PSA from the Department of Redundancy Department:
New York City is expensive.
Everyone warned us before we moved here. We knew. We know. We chose to move here anyway. It’s true – a box of Cheerios can run you about $7. Want milk with that? Whoa there, Rockefeller. If you drink the organic stuff, plan on about $6 for a half gallon. True story: I almost cried in the Food Emporium as I was gathering items to make a curried chicken salad and realized the total would be more than $40 and really . . . who spends over $40 on chicken salad? No one, I dropped the basket and left with the milk and Cheerios. It takes some adjusting to, but no one would live here if there weren’t so many incredible things to make up for the super high cost of living. And there are. Lots of them. It’s just a matter of keeping track of all of them.
A lot of people question the purpose of Twitter, but as a girl trying to stretch every dollar like a piece of ribbon candy (oh come on, you’ve seen that on Unwrapped, too), Twitter has become my best friend. I follow all sorts of New York “tweeters” (Tweeple? Twits? Twitterers?), to stay informed about what’s going on, where, and for how much. It’s how I found out about the free Paul McCartney concert this summer, the Frederic Fekkai shampoo swap this fall, and how I entered a contest (and WON!) for tickets to tonight’s Jazz at Lincoln Center fall gala. I have been dying to go to this venue not only for the music, but because I hear it is spectacularly beautiful; it’s right at Columbus Circle and the views of Central Park are supposed to be among the best in the city. I entered this contest not really thinking twice about it because I don’t normally win things, but I did, and am now the proud recipient of two tickets that start at $1500 a pop! Excited much??? I get to have my first Rose Center experience in black tie attire and see Wynton Marsalis play the songs of Frank Sinatra, followed by dinner and dancing. Could I have conjured up a better scenario, ever? I mean, maybe if I were seated next to Woody Allen and, I don’t know, Barack Obama, could this be any better . . . but now that I think about it, I don’t know where I’m sitting, so it could very well turn out to be a pretty nice evening.
Though I love jazz, the improvisational aspect of it can be difficult to enjoy unless you really appreciate the musicianship, and it takes a bit of studying to understand. Standards are a great way to ease into jazz as they’re familiar and melodic – this is how I got into jazz, and no one does American standards like Frank Sinatra. When he sings these songs, it’s like no one else’s versions even matter – like they were written for him. I love Ella Fitzgerald and Judy Garland and Dean Martin and Keely Smith and Louis Armstrong and Bing Crosby and Billie Holiday, etc. etc. etc., but Sinatra sets the bar. Using his famous phrasing, he gives the impression that he gets these songs. Lots of people try to “make them their own” with a twist here and there, but who cares? Sinatra will always be the timeless classic – the Cary Grant, the Audrey Hepburn, the little black dress, the Chanel suit. I have so, so many favorites of his (Witchcraft, Come Fly With Me, I’ve Got a Crush on You – I could go on for hours), but one that I haven’t been able to get out of my head for the past few days is Night and Day:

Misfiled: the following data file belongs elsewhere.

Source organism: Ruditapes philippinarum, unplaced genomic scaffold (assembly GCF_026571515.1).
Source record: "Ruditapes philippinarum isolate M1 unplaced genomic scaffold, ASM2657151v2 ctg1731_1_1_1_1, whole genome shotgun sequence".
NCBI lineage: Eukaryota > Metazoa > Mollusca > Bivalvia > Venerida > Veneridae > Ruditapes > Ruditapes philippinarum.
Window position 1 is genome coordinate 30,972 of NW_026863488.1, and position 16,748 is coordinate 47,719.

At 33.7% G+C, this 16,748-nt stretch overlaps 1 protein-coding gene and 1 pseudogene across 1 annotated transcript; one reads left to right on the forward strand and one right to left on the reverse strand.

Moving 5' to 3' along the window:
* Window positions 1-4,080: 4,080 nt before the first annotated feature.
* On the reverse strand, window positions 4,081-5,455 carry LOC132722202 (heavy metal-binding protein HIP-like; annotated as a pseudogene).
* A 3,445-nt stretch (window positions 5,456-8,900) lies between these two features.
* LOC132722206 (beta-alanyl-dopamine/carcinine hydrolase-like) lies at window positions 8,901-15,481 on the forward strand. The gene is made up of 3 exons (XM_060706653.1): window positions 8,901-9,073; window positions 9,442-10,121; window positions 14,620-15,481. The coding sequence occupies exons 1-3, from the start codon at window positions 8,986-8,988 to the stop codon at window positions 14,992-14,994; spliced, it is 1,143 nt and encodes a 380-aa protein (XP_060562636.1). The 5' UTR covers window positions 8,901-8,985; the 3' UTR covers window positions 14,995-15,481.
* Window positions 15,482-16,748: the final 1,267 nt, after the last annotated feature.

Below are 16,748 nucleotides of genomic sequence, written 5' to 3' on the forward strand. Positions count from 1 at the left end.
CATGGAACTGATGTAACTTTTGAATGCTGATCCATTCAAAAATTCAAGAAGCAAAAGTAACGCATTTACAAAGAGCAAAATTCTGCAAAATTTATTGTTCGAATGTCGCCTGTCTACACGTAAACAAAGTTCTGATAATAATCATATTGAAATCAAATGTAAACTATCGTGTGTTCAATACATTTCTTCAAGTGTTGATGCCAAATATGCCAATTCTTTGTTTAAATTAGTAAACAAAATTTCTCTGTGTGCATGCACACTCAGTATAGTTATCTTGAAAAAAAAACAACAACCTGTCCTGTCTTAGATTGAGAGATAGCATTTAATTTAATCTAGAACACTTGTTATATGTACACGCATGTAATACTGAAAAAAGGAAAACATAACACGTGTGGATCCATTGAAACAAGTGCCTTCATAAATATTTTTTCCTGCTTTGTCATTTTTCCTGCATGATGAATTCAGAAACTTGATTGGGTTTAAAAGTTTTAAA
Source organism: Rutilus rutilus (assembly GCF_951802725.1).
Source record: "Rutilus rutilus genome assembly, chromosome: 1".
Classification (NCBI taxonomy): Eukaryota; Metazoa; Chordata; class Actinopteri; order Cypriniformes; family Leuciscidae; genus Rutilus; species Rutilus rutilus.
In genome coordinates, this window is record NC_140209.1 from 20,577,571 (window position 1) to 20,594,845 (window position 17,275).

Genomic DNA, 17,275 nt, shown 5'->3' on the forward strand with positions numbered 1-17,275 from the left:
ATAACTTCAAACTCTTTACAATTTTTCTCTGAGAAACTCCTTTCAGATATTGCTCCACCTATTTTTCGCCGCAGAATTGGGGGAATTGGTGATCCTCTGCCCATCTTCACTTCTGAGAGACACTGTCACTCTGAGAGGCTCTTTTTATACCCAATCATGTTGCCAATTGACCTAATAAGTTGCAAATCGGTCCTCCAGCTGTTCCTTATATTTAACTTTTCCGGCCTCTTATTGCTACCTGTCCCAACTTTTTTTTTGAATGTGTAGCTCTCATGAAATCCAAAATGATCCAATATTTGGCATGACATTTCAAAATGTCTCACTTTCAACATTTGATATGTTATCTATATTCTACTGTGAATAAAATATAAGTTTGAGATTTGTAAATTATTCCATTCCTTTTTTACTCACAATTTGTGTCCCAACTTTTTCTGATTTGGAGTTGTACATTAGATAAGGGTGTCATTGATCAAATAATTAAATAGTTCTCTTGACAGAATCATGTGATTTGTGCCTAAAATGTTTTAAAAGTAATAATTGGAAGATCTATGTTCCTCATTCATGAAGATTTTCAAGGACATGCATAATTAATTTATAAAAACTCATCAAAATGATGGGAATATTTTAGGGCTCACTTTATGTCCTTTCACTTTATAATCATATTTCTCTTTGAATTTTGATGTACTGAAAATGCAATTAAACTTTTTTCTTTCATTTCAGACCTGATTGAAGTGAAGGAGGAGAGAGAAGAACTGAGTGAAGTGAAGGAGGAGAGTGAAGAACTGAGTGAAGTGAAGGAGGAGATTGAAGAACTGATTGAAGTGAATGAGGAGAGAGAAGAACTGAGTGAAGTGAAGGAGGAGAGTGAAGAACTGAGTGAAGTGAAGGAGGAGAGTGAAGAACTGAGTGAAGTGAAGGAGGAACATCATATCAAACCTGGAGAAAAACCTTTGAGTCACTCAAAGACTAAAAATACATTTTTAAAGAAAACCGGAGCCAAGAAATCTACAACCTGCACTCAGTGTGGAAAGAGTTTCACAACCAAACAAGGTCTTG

Like the beat beat beat of the tom-tom
When the jungle shadows fall
Like the tick tick tock of the stately clock
As it stands against the wall
Like the drip drip drip of the raindrops
When the summer shower is through
So a voice within me keeps repeating, you you you
Night and day, you are the one
Only you beneath the moon or under the sun
Whether near to me or far,
It’s no matter darling where you are
I think of you
Day and night
Night and day
Why is it so?
That this longing for you follows wherever I go
In the roaring traffic’s boom
In the silence of my lonely room
I think of you
Night and day
Day and night
Under the hide of me
There’s oh such a hungry yearning burning inside of me
And this torment won’t be through
Until you let me spend my life making love to you
Day and night, night and day
We have Cole Porter to thank for the beautiful, sort of haunting lyrics, and Frank Sinatra for somehow actually making us believe that he was so vulnerable. I hope Mr. Marsalis has chosen this one to work with tonight, but I have a feeling I’m going to be ok with just about everything. Hopefully I’ll have a chance to recap tomorrow (with pictures of me in one of my fabulous 50s vintage dresses, too!) You can listen to the song here.